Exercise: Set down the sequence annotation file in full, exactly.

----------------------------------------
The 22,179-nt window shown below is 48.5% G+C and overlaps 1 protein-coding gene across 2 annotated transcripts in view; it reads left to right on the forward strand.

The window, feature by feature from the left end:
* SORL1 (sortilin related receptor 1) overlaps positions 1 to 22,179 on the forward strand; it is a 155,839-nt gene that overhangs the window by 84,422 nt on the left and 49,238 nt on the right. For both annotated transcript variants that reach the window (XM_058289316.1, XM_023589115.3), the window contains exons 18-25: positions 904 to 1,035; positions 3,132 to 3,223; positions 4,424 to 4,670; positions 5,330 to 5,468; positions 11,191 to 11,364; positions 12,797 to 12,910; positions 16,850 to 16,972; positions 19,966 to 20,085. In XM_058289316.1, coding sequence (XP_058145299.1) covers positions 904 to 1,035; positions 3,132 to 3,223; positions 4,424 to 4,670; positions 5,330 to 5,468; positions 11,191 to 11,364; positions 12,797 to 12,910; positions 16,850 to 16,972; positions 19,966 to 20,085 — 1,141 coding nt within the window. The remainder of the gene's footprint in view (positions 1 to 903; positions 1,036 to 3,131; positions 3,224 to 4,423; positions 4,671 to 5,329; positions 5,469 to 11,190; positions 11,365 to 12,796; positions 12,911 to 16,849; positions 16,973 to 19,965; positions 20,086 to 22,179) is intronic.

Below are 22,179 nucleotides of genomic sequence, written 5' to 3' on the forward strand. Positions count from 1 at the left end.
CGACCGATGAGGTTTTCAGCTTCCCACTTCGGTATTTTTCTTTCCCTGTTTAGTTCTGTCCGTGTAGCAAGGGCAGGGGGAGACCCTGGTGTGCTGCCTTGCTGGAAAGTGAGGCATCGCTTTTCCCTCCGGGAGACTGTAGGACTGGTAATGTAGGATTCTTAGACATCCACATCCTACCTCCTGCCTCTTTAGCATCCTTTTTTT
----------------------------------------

The 22,179-nt window shown below is 48.5% G+C and overlaps 1 protein-coding gene across 2 annotated transcripts in view; it reads left to right on the forward strand.

The window, feature by feature from the left end:
* SORL1 (sortilin related receptor 1) overlaps positions 1 to 22,179 on the forward strand; it is a 155,839-nt gene that overhangs the window by 84,422 nt on the left and 49,238 nt on the right. For both annotated transcript variants that reach the window (XM_058289316.1, XM_023589115.3), the window contains exons 18-25: positions 904 to 1,035; positions 3,132 to 3,223; positions 4,424 to 4,670; positions 5,330 to 5,468; positions 11,191 to 11,364; positions 12,797 to 12,910; positions 16,850 to 16,972; positions 19,966 to 20,085. In XM_058289316.1, coding sequence (XP_058145299.1) covers positions 904 to 1,035; positions 3,132 to 3,223; positions 4,424 to 4,670; positions 5,330 to 5,468; positions 11,191 to 11,364; positions 12,797 to 12,910; positions 16,850 to 16,972; positions 19,966 to 20,085 — 1,141 coding nt within the window. The remainder of the gene's footprint in view (positions 1 to 903; positions 1,036 to 3,131; positions 3,224 to 4,423; positions 4,671 to 5,329; positions 5,469 to 11,190; positions 11,365 to 12,796; positions 12,911 to 16,849; positions 16,973 to 19,965; positions 20,086 to 22,179) is intronic.

Below are 22,179 nucleotides of genomic sequence, written 5' to 3' on the forward strand. Positions count from 1 at the left end.
CGACCGATGAGGTTTTCAGCTTCCCACTTCGGTATTTTTCTTTCCCTGTTTAGTTCTGTCCGTGTAGCAAGGGCAGGGGGAGACCCTGGTGTGCTGCCTTGCTGGAAAGTGAGGCATCGCTTTTCCCTCCGGGAGACTGTAGGACTGGTAATGTAGGATTCTTAGACATCCACATCCTACCTCCTGCCTCTTTAGCATCCTTTTTTT